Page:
Police charge lacrosse player with homicide of fellow student-athlete

Fourth-year women's lacrosse player Yeardley Love found dead yesterday morning in apartment off Grounds

Charlottesville Police charged fourth-year College student George Huguely with first-degree murder yesterday in connection with the death of fourth-year College student Yeardley Love, who passed away early Monday morning.

Both Huguely and Love, members of the men's and women's lacrosse teams, respectively, were set to graduate May 23.

Charlottesville police officers were called to apartment 9 in the Camden Courtyard complex on 14th Street at 2:15 a.m. Monday to respond to a case of possible alcohol poisoning. Love was found unresponsive and appeared to have undergone serious physical trauma. Officials attempted to revive her, but those efforts were unsuccessful. Love was pronounced dead at the scene.

Police officials, who have yet to determine the cause of death, declined to discuss the nature of Love's injuries but are treating the case as a homicide investigation.

"We referred the case to our investigation division, which arrived on the scene earlier this morning, and at that point, our attention was drawn to Mr. Huguely," Longo said.

Huguely, who graduated from the Landon School in Bethesda, Md., was reported to have dated Love in the past, Longo said, and officials arrested him Monday morning. Longo declined to discuss the evidence that connected Huguely with Love's murder.

"It's clear that at some point, they were involved in a relationship, but what the status of that relationship was at the time is not yet clear," Longo said.

University President John T. Casteen sent an e-mail to students early yesterday afternoon with news of the tragedy. He expressed condolences to friends and family of Love and indignation that the crime appears to have been committed by a University student.

"That she appears now to have been murdered by another student compounds this sense of loss by suggesting Yeardley died without comfort or consolation from those closest to her," Casteen said. "We mourn her death and feel anger on reading that the investigators believe that another student caused it. Like students who have contacted us in the last few minutes, we have no explanation of what appears now to have happened."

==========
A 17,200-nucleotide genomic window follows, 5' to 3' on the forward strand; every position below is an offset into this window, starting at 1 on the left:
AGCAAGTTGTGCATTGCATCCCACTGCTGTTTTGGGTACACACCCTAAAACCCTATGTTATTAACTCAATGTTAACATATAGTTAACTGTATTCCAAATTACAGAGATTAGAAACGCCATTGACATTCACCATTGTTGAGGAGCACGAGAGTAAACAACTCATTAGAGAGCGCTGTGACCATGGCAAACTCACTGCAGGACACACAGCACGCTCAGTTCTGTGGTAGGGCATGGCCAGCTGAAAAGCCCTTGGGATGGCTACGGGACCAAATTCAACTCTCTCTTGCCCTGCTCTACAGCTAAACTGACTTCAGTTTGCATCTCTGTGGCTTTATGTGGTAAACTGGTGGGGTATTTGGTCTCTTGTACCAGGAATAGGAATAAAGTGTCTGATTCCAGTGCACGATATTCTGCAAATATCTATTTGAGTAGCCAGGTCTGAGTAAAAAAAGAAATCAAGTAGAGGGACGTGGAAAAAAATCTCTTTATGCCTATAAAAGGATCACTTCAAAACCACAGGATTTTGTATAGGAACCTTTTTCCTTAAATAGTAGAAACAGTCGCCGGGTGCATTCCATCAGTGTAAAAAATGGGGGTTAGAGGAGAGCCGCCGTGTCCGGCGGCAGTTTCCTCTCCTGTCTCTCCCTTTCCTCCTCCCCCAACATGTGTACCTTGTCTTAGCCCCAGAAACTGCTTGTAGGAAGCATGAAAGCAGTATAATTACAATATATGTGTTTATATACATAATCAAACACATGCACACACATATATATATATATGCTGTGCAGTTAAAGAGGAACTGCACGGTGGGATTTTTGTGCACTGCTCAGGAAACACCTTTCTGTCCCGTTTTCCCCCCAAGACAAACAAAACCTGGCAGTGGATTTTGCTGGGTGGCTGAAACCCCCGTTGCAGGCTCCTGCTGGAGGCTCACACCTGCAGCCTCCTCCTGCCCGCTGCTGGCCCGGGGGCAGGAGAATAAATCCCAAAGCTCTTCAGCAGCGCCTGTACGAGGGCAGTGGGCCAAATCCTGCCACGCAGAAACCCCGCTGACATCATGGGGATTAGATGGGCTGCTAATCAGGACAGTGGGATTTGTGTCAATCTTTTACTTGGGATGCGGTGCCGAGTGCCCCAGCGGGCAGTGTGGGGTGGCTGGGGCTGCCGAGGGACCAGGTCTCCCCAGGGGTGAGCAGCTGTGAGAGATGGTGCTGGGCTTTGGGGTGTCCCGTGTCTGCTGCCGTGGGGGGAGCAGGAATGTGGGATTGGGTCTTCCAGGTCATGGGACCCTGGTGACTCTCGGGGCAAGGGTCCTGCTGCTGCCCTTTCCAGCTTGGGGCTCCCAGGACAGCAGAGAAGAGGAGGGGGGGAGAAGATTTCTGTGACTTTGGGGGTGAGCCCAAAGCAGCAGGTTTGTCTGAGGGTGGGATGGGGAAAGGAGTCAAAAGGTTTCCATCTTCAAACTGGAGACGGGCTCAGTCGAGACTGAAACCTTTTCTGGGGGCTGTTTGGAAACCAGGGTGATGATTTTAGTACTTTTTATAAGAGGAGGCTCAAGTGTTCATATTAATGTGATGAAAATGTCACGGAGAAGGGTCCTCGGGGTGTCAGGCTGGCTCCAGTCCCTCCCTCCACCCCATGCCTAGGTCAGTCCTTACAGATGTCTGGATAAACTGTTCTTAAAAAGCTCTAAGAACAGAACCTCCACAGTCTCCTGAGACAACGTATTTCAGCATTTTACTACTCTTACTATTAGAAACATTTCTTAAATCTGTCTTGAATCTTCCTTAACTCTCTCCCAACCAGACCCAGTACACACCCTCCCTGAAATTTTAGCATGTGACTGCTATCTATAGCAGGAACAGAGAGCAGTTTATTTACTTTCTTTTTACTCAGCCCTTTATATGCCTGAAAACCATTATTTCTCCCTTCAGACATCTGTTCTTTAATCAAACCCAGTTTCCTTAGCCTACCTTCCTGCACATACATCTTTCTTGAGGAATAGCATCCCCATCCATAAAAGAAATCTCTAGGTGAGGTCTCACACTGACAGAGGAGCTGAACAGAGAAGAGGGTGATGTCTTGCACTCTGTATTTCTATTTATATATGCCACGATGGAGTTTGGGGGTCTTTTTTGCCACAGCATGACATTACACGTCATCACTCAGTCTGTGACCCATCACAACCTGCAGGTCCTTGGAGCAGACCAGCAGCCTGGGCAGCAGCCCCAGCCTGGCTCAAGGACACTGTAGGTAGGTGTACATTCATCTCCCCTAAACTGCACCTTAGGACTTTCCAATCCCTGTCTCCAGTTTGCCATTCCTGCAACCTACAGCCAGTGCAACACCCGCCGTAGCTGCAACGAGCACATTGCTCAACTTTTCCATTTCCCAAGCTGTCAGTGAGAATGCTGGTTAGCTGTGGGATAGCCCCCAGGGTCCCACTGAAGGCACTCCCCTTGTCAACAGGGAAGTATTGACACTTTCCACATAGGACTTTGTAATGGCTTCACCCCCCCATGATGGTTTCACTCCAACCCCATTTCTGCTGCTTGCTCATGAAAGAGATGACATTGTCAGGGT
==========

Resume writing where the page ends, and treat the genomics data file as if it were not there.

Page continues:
Love was a resident of Cockeysville, Md., north of Baltimore, and graduated from nearby Notre Dame Preparatory School. She has been a steady contributor to the women's lacrosse team during the past four seasons and scored during her first career game as a Cavalier against Virginia Tech in 2007. She has played in 15 games this season as a defender.

With the postseason for both men's and women's lacrosse teams nearing, athletic department officials said they have not yet considered suspending the teams' seasons. It was "not even entering our thoughts," Athletic Director Craig Littlepage told ESPN.com yesterday. Officials were still shocked by the loss of Love, he said, "a person who was described as an angel by teammates and friends."

The Love family declined to comment at this time.

University officials centered their response to the tragedy on ensuring students received all necessary support. In an interview last week, University spokesperson Carol Wood described the University's course of action when responding to any kind of death or serious incident involving the University.

"We always start off with a narrower focus, offering assistance to the victim's family and close friends," Wood said. "Once we have provided as much support as possible for the individuals most affected, we shift our focus to addressing the greater community."

Counselors and deans made themselves available for students and athletes affected by the tragedy. Love is the seventh student to have passed away this academic year.

No homicides, however, have been reported in the Charlottesville area since January, when the remains of Virginia Tech student Morgan Harrington were uncovered at a farm just south of Charlottesville. Harrington disappeared Oct. 17 last year after a Metallica concert at John Paul Jones Arena. No suspects have been located in the case.

Officials identified Huguely as connected with the crime almost immediately and had arrested him just hours after Love was pronounced dead. In incidents involving students who have been charged with a crime, local police usually forward information to the University's Office of the Dean of Students and the dean can bring up University Judiciary Committee charges against the student. But so long as the student is jailed and not enrolled in classes, he will not face trial with the committee, according to organization bylaws. UJC or Honor Committee proceedings are the only methods by which enrolled students can be dismissed permanently from the University.

Huguely, who was charged in

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